Contrary to what you might think, gluten is not a substance found naturally in grains! From the Latin glutinium meaning ‘glue’, gluten actually signifies the elastic network that forms when certain types of flour come into contact with water. Invaluable in baking, gluten is integral to the process of bread-making, as it enables dough to rise.
On a molecular level, gluten is primarily composed of two large groups of grain proteins, prolamins and glutelins. So it’s as a result of metonymy (when something comes to be known by the name of one of its attributes/aspects) that the term gluten is nowadays understood as these particular protein fractions found in certain grains.
An easy way to remember the main grains that contain gluten is by thinking of the acronym BROWS: Barley, Rye, Oats, Wheat, Spelt.
In certain people, consuming gluten triggers an auto-immune reaction in the lining of the small intestine: this is referred to as gluten intolerance or celiac disease (1). With prolonged inflammation, the hairlike projections (villi) that line the intestine atrophy and struggle to properly absorb nutrients.
Undetected, this disease can over time lead to more serious complications, such as mineral and vitamin deficiencies, bone demineralisation and even a higher risk of developing cancer.
Genetically determined, celiac disease is thought to affect1% of the global population though it is not always diagnosed. Signs of the disease are sometimes subtle and vary considerably from one person to another (2). Nevertheless, a combination of the following symptoms is a strong indication:
If you suspect you are gluten-intolerant, consult your GP in the first instance. He or she will arrange a blood test to detect the presence of antibodies targeting the gluten proteins (IgA anti-transglutaminases). If the result is positive, a biopsy of the small intestine will be taken to determine the condition of the intestinal mucosa.
If you were thinking of independently starting a gluten-free diet, at least wait until you’ve had a blood test, otherwise the absence of gluten in your diet will skew the results.
There is currently no effective treatment for eradicating celiac disease. The only effective way of containing it is to adopt a gluten-free diet for life.
This is quite restrictive as it requires you to thoroughly review what you eat, not only checking for gluten-based products, but also those that may have been exposed to cross contamination during the production process.
Celiac UK (association for gluten-intolerant individuals) makes shopping easier for celiacs with its ‘crossed grain’ trademark. A symbol you can trust, it guarantees the absence of gluten in any product displaying it (a residual content of less than 20mg per kg) with meticulous scrutiny of manufacturing sites.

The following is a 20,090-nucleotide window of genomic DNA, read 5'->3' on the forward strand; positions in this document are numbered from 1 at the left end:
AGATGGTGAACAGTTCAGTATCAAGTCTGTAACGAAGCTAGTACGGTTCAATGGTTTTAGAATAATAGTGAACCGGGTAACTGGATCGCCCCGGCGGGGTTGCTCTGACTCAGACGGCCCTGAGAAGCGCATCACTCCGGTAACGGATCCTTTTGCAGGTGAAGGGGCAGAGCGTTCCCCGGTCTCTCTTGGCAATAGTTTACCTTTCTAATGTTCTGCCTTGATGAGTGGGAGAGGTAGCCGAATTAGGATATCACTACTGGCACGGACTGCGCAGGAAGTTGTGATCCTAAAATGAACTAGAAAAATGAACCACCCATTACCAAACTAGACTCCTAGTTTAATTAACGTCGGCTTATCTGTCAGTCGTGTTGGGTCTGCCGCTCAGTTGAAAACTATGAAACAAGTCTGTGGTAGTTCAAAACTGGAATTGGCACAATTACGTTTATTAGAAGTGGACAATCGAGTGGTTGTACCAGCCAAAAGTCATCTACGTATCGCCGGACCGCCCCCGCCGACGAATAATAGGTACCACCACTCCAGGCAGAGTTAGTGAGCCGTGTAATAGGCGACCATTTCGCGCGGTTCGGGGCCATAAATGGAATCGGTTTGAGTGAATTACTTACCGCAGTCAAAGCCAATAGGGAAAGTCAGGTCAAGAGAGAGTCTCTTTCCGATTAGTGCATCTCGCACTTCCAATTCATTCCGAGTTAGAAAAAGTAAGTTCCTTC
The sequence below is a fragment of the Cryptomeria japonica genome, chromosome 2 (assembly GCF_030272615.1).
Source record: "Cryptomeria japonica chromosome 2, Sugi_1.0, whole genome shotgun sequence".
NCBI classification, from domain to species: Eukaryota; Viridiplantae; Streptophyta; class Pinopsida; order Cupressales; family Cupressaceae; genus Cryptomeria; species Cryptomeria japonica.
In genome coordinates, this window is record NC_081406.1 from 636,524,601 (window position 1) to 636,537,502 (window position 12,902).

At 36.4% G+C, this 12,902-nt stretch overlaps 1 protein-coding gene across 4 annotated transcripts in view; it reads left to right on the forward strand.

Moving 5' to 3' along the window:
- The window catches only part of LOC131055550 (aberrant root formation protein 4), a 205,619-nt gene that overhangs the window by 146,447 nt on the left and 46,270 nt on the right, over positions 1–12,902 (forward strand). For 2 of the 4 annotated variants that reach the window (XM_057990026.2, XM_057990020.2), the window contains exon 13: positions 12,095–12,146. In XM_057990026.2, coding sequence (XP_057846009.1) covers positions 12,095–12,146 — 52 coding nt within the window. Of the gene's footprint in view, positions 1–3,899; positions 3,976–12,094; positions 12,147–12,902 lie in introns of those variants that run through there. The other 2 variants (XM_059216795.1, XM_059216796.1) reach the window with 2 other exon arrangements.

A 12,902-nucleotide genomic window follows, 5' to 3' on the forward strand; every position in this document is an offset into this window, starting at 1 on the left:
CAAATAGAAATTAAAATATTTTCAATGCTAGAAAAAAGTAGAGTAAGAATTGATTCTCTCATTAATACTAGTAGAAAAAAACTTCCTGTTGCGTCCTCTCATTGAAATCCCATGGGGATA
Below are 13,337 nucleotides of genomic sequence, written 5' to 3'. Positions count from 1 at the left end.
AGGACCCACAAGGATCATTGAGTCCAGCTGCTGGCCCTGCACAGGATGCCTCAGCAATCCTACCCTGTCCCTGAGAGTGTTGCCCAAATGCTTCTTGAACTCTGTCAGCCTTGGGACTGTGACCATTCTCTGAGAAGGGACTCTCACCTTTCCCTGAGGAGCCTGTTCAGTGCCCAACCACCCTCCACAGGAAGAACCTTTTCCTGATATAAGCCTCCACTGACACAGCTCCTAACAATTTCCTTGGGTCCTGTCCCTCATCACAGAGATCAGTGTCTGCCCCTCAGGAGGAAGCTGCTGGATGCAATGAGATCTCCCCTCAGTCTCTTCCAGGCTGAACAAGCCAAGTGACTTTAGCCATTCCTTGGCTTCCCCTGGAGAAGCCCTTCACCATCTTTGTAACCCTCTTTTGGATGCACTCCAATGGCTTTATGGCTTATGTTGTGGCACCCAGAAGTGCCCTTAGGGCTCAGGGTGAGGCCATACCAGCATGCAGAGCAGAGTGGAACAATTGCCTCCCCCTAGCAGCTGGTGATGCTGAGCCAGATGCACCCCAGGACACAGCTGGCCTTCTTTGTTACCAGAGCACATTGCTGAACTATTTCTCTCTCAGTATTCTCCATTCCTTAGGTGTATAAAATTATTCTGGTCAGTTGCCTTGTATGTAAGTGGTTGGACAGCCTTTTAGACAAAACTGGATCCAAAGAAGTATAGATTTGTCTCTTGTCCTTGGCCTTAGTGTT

If you’ve just found out you have celiac disease, don’t worry. There are many grains that are naturally gluten-free which can be substituted for the traditional BROWS.
The familiar rice and corn shouldn’t prove too much of a departure from your previous diet. A little more unusual, quinoa, buckwheat, millet, amaranth and teff are all worth discovering for their excellent nutritional profile (3). And don’t forget legumes which are totally gluten-free!
What about small spelt, which is often hailed as well-tolerated? While its gluten content is low, it isn’t zero, so unfortunately it should be avoided if you are gluten-intolerant.
While it’s easy to sidestep gluten-containing raw foods, it’s much trickier in the case of ready meals where gluten can be well-hidden. So you need to scrutinise the label, looking out for, amongst others, any mention of ‘wheat starch’ or ‘wheat syrup’ which feature in certain biscuits, baking powders and stock cubes. Another potential trap is soy sauce , which usually involves the fermentation of wheat.
Note: almost all our dietary supplements are compatible with a gluten-free diet. To be certain, look for the symbols under our product photos!
In gluten sensitivity, there is no evidence of an immune or inflammatory response, and in particular, no anti-transglutaminase antibodies. However, various digestive or rheumatic problems are very much present, though they soon disappear once gluten is eliminated from the diet (6). The scientific community has yet to establish why this is so; nonetheless, gluten sensitivity is believed to affect 13% of Western populations. If you suffer gluten-related symptoms such as these, without having been diagnosed as gluten-intolerant, it’s safe to assume you are gluten-sensitive. In this case too, don’t hesitate to consult your GP.
Unlike people with celiac disease, those with gluten sensitivity do not necessarily need to adhere to a strict gluten-free diet. Reducing or eliminating major dietary sources of gluten (such as bread and pasta) will often be enough to provide relief.
For non-celiacs who have problems digesting wheat and the like, some naturopaths advise taking enzymes that can break down gluten proteins, such as endopeptidases and exopeptidases (as in the product Glutalytic®, a cutting-edge and scientifically-supported supplement) (7-8). A helping hand that allows you to still enjoy that pizza night with friends!
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